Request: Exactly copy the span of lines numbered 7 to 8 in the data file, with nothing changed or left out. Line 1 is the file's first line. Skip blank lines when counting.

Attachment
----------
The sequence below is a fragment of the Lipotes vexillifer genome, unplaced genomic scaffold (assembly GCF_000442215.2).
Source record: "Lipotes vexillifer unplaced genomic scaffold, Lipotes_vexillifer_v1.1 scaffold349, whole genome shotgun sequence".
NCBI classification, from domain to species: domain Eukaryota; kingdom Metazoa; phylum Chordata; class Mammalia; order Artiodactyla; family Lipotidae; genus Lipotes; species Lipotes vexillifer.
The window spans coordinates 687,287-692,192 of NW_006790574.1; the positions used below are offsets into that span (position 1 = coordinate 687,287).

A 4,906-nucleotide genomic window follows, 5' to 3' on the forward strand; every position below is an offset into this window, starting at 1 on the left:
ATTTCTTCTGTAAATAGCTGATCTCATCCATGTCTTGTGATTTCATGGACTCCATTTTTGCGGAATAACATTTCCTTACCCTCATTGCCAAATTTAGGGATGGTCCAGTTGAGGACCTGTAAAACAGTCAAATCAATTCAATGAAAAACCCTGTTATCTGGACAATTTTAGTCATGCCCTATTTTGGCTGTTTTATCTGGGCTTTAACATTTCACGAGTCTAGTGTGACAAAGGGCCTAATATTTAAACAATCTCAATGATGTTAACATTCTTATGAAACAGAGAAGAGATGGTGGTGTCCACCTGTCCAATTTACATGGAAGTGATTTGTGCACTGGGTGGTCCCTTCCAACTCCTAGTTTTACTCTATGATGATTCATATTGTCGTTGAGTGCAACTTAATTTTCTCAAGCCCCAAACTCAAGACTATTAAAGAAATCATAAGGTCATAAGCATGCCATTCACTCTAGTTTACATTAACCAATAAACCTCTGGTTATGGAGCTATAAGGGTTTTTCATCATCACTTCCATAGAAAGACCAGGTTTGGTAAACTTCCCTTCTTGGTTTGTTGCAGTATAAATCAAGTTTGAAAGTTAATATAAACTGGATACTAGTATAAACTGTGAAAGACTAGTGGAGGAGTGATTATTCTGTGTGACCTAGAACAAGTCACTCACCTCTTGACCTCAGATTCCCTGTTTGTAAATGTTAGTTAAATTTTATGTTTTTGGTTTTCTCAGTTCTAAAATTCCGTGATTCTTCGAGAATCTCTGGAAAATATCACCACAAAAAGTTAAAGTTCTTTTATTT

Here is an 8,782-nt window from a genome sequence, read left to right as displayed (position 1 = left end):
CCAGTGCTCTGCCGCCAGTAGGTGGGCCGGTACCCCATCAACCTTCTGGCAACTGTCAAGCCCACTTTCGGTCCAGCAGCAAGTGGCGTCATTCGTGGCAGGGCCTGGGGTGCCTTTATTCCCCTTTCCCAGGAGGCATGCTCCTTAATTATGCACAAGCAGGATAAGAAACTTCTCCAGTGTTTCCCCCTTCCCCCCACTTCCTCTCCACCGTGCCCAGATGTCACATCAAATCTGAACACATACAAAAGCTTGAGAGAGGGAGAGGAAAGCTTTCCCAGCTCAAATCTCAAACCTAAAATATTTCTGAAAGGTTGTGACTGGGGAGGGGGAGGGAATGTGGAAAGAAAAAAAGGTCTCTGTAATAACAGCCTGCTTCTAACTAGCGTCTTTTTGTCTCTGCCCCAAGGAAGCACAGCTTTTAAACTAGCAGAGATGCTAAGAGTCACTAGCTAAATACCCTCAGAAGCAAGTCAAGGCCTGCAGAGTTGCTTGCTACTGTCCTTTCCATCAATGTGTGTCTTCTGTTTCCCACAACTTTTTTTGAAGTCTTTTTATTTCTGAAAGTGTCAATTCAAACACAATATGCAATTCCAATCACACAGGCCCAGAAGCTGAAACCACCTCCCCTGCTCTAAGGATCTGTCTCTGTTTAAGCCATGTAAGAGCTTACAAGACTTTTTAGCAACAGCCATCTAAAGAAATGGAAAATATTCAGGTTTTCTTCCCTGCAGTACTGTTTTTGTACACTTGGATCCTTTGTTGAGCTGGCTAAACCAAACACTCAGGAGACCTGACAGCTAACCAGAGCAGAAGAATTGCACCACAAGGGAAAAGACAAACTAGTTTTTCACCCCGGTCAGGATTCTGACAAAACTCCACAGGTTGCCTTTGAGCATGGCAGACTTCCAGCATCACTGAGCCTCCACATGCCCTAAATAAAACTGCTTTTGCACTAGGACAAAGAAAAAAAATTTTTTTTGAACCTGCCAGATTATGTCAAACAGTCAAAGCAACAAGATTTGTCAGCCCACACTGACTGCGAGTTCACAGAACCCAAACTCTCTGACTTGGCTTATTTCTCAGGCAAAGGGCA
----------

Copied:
Here is an 8,782-nt window from a genome sequence, read left to right as displayed (position 1 = left end):
CCAGTGCTCTGCCGCCAGTAGGTGGGCCGGTACCCCATCAACCTTCTGGCAACTGTCAAGCCCACTTTCGGTCCAGCAGCAAGTGGCGTCATTCGTGGCAGGGCCTGGGGTGCCTTTATTCCCCTTTCCCAGGAGGCATGCTCCTTAATTATGCACAAGCAGGATAAGAAACTTCTCCAGTGTTTCCCCCTTCCCCCCACTTCCTCTCCACCGTGCCCAGATGTCACATCAAATCTGAACACATACAAAAGCTTGAGAGAGGGAGAGGAAAGCTTTCCCAGCTCAAATCTCAAACCTAAAATATTTCTGAAAGGTTGTGACTGGGGAGGGGGAGGGAATGTGGAAAGAAAAAAAGGTCTCTGTAATAACAGCCTGCTTCTAACTAGCGTCTTTTTGTCTCTGCCCCAAGGAAGCACAGCTTTTAAACTAGCAGAGATGCTAAGAGTCACTAGCTAAATACCCTCAGAAGCAAGTCAAGGCCTGCAGAGTTGCTTGCTACTGTCCTTTCCATCAATGTGTGTCTTCTGTTTCCCACAACTTTTTTTGAAGTCTTTTTATTTCTGAAAGTGTCAATTCAAACACAATATGCAATTCCAATCACACAGGCCCAGAAGCTGAAACCACCTCCCCTGCTCTAAGGATCTGTCTCTGTTTAAGCCATGTAAGAGCTTACAAGACTTTTTAGCAACAGCCATCTAAAGAAATGGAAAATATTCAGGTTTTCTTCCCTGCAGTACTGTTTTTGTACACTTGGATCCTTTGTTGAGCTGGCTAAACCAAACACTCAGGAGACCTGACAGCTAACCAGAGCAGAAGAATTGCACCACAAGGGAAAAGACAAACTAGTTTTTCACCCCGGTCAGGATTCTGACAAAACTCCACAGGTTGCCTTTGAGCATGGCAGACTTCCAGCATCACTGAGCCTCCACATGCCCTAAATAAAACTGCTTTTGCACTAGGACAAAGAAAAAAAATTTTTTTTGAACCTGCCAGATTATGTCAAACAGTCAAAGCAACAAGATTTGTCAGCCCACACTGACTGCGAGTTCACAGAACCCAAACTCTCTGACTTGGCTTATTTCTCAGGCAAAGGGCA